Have you heard the saying if you pick a guinea pig up by its tail its eyes will fall out? Don't panic, the guinea pig has no recognisable tail!! What about the rest of the guinea pig? Here it is from the top to somewhere near where the tail should be.
Guinea pigs have short, broad bodies and shiny little eyes
The eyes are large and placed on either side of the head. They have a wide field of vision so that they can detect predators coming from above or from any angle on the ground. (However if they live in an eglu they are not going to need to worry about predators!) They are unable to see right in front of their noses though! Their sight is not particularly good, although they are believed to see different colours and are able to see moving objects.
Guinea pigs have a very well developed sense of smell, and they also have whiskers around their nose, eyes and mouth which are very sensitive to touch. The senses of smell and touch are very important when choosing food items (their favourite occupation is eating!) as due to their eye placement, they are unable to see what they eat.
The guinea pig has a very good sense of hearing, and can hear sound frequencies that are inaudible to the human ear. They can certainly hear you open the fridge door from their home in the garden!
Guinea pigs have 20 teeth in total, but the ones you can see are the 4 incisors at the front of the mouth, 2 at the top and 2 at the bottom. These are used for gnawing and biting their food. The rest of the teeth in the back of the mouth are the molars, and these do the chewing. Guinea pigs chew with a side-to-side movement, and may make 200 of these movements every minute. A guinea pig is happiest when it is eating! The teeth are known as open-rooted, and grow all the time, but with all that eating and chewing they are constantly worn down.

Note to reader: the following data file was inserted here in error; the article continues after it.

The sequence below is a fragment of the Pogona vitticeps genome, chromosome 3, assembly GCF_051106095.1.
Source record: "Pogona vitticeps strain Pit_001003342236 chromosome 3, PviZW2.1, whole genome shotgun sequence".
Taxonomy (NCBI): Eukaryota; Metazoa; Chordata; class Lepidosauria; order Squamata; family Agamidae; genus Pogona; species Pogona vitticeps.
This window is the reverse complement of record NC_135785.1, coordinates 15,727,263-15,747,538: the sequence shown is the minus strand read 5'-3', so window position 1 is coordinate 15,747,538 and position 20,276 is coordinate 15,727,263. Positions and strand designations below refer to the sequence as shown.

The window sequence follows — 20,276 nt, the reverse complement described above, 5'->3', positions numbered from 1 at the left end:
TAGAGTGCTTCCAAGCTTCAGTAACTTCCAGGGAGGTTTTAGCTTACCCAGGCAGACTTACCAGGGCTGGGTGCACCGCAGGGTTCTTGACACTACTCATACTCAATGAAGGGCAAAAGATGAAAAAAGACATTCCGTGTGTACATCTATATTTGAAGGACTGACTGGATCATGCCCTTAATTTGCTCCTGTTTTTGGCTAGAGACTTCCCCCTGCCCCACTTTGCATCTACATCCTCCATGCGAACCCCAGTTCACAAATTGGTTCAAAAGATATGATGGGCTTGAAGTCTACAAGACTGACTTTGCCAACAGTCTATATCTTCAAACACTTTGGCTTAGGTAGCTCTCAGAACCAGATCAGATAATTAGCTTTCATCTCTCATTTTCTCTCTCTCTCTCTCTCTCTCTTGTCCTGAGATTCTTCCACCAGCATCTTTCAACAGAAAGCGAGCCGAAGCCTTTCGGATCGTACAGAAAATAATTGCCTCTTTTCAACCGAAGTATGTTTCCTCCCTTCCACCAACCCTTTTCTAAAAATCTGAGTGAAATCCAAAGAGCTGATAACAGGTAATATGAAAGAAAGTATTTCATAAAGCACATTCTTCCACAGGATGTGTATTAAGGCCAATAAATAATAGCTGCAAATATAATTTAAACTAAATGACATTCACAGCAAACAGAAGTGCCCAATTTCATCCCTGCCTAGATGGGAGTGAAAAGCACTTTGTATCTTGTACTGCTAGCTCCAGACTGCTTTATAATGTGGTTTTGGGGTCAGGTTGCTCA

The guinea pig has a large digestive system to process all the food it loves to eat. First the food enters the stomach where it is mixed with digestive juices and any sugars and fat are absorbed by the intestines. Then the rest of the food passes into the caecum, which is a huge fermentation vat which takes up 50-75% of the space inside the guinea pigs abdominal cavity! Guinea pigs then produce two types of droppings, the hard ones which they leave around the cage for you to clear up, and soft ones known as caecotrophs which are full of protein and vitamins and these the guinea pig eats directly from its bottom. It may produce up to 150 of these caecotrophs to eat a day!
Guinea pigs have a total of 258 bones in their body. There are 34 bones in the spinal cord, 43 in each front leg, 36 in each back leg and for you mathematicians the rest of the bones make up the skull, ribs and breastbone. Despite the number of bones in their legs, they do not jump or land very well, and a fall is likely to result in them breaking a leg, so they must always be held and carried very carefully.
There are actually seven tail bones, but they are fused so closely to the bottom (pelvis) there is no recognisable tail on these little creatures.